In 2013, it was not a surprise for Transparency International to have labeled Liberia as the most Corrupt Country along with Mongolia on planet earth. It was the first time ever in our history for such a global anti-graft institution to rank us in such a category. This investigative report was somehow shocking to few Liberians, but it was realistically based upon prevailing indicators. Beside this disturbing news, the Liberian government was heavily criticized for its inability to make corruption public enemy number one. Furthermore, enough effort not being made by this regime under Madam Sirleaf to vigorously tackle the issue of corruption. Corruption cannot be fought or dealt with through rhetoric. The fight against corruption must come along with sincerity, commitment and loyalty. Our nation can never win this fight through empty words but through concrete actions. There is multiplicity of genuine corruption cases lingering without prosecution as doers move about freely.

Ambassador Deborah Malac’s assertion made in 2014 was accurate when she said “corruption is harming Liberians and creating unnecessary costs of products and services that are already difficult for many Liberians to afford”. The hyper inflation of basic commodities and towering exchange rate are hindering economic growth and development as a result of corruption. Economic sabotage, mismanagement of funds, and misappropriation are common acts of corruption currently impeding public welfare. The US State Department 2013 Human Rights Report on Liberia indicate that low pay levels, minimal job training, and few court convictions have exacerbated corruption and helped to foster a culture of impunity. Furthermore, judges are susceptible to bribes to award damages in civil cases. How far is the conflict of interest case involving former Auditor General Robert L. Kilby and General Services Agency Director General Pealrine Davis-Parkinson?

The death of Cllr. Michael N. Allison, who was a major witness in an ongoing corruption case of US$25,000 involving House Speaker Alex Tyler and Representative Adolph Lawrence, must elevate a turning point in our collective fight against corruption. Our nation is bleeding currently due to this gruesome death. Some prominent citizens have met their mysterious end like Michael N. Allison and nothing has ever come out of their deaths up to now. The fight against corruption begins with protecting whistle-blowers against potential intimidation, harassment, and death. It is not enough to establish integrity institutions such as GAC and LACC, but government must go beyond this level to provide maximum security and safety for anti-graft stakeholders who are risking their lives to expose misconducts in society. Corruption will never end in Liberia until this mechanism is given due consideration. Economic Vampires and Vultures will do all they can to shutdown and silence critical voices of integrity, but we can only crush their sinister agenda by legislating a whistler-blower act.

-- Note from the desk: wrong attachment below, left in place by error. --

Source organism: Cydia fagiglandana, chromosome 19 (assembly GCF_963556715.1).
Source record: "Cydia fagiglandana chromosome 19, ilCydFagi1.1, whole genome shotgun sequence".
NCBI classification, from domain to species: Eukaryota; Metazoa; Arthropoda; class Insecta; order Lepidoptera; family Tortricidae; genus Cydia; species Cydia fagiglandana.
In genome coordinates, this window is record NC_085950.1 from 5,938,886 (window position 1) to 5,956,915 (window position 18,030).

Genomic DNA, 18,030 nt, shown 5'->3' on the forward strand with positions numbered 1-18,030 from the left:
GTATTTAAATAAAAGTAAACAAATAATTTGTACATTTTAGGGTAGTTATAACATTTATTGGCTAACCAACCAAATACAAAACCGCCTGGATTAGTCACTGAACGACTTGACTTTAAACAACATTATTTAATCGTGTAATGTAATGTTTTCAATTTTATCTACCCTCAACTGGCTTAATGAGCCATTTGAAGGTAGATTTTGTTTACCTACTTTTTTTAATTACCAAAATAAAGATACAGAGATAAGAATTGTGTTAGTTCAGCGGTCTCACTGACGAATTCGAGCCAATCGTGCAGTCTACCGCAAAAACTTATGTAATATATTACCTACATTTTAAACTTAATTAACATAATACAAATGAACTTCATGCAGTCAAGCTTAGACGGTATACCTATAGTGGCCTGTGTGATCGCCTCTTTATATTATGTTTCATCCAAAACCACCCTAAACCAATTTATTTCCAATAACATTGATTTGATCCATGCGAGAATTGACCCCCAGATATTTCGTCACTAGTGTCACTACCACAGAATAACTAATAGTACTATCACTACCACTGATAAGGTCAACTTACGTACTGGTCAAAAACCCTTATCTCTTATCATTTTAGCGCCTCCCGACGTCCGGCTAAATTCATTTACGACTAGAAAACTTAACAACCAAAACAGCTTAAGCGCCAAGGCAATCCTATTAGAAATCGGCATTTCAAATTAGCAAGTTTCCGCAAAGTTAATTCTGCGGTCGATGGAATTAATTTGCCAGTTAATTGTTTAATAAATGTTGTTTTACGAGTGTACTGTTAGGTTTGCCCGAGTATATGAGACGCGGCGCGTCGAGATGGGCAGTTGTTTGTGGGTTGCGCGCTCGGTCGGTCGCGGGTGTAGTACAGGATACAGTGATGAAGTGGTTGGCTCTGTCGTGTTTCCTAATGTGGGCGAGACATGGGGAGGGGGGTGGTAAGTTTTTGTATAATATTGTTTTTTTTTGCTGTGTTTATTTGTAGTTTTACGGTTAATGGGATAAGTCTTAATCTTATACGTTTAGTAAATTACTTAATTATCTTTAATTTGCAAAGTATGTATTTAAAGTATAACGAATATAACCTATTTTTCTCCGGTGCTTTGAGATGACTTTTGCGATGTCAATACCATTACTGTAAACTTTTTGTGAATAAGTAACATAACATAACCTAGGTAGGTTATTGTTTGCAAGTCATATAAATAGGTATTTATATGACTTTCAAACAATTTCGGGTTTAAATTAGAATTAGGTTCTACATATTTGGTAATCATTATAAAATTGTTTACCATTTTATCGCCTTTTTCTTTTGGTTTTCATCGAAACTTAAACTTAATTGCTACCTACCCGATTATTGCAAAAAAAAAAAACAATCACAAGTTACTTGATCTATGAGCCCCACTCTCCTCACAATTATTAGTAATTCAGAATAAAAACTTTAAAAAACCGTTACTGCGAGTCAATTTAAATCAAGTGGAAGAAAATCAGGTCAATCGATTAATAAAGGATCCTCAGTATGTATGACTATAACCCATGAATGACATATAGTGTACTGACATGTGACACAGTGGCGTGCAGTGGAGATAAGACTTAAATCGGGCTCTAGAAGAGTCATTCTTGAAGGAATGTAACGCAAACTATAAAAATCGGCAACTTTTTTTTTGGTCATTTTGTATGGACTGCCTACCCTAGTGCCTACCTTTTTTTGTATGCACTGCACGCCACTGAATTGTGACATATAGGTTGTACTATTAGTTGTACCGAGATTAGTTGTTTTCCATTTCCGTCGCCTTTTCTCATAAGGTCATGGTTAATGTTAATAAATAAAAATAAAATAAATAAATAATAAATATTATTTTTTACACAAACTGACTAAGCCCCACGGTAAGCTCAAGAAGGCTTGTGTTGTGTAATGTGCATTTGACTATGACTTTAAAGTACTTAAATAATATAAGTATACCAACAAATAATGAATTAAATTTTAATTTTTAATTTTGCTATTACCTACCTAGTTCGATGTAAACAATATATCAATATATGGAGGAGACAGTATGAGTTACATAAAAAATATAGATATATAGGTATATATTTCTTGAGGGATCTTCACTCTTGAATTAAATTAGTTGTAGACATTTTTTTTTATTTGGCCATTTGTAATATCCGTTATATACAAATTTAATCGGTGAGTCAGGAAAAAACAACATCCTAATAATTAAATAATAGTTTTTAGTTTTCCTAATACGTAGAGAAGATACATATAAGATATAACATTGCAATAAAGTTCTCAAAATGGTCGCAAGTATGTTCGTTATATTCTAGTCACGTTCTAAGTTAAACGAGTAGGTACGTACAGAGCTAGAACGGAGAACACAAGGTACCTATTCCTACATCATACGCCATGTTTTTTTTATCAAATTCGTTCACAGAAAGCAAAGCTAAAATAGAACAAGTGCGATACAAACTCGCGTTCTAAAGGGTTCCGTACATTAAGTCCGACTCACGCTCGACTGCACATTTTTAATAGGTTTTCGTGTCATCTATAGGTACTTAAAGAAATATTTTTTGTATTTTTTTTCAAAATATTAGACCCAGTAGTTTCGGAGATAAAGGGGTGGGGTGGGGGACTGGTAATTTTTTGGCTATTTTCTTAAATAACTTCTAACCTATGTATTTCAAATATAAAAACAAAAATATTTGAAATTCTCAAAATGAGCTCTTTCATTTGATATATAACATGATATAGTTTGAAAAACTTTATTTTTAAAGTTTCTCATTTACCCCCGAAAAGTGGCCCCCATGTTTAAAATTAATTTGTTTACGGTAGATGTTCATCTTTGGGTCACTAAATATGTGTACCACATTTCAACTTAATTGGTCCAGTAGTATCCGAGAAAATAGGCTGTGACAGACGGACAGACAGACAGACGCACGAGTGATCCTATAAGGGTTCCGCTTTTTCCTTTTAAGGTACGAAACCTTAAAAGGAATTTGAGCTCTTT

Even though the Liberia National Police does not have the sophistication to investigate this high-class case, but it has prematurely come up with preliminary findings. According to the LNP, Cllr. Michael Allison died as a result of drowning. What is the empirical reliance of this report? The Police was in total error to have released findings so early without comprehensive investigation. This matter is crucial and no one, not even investigators from the national police force should overlook our collective courage to ensure the source of Cllr Allison’s death.

Furthermore, we have learnt with regret that there is a Sierra Leonean Pathologist currently examining the corpse of Cllr. Michael Allison. This investigation is beyond Sierra, including other African Countries. I am not a stranger to this continent and many at times important cases of such nature are compromised. We want to call for the establishment of an independent international investigative committee comprising of professionals from other continents and not Africa. A Pathologist from Brazil or Canada could be more independent than a Pathologist from Sierra Leone.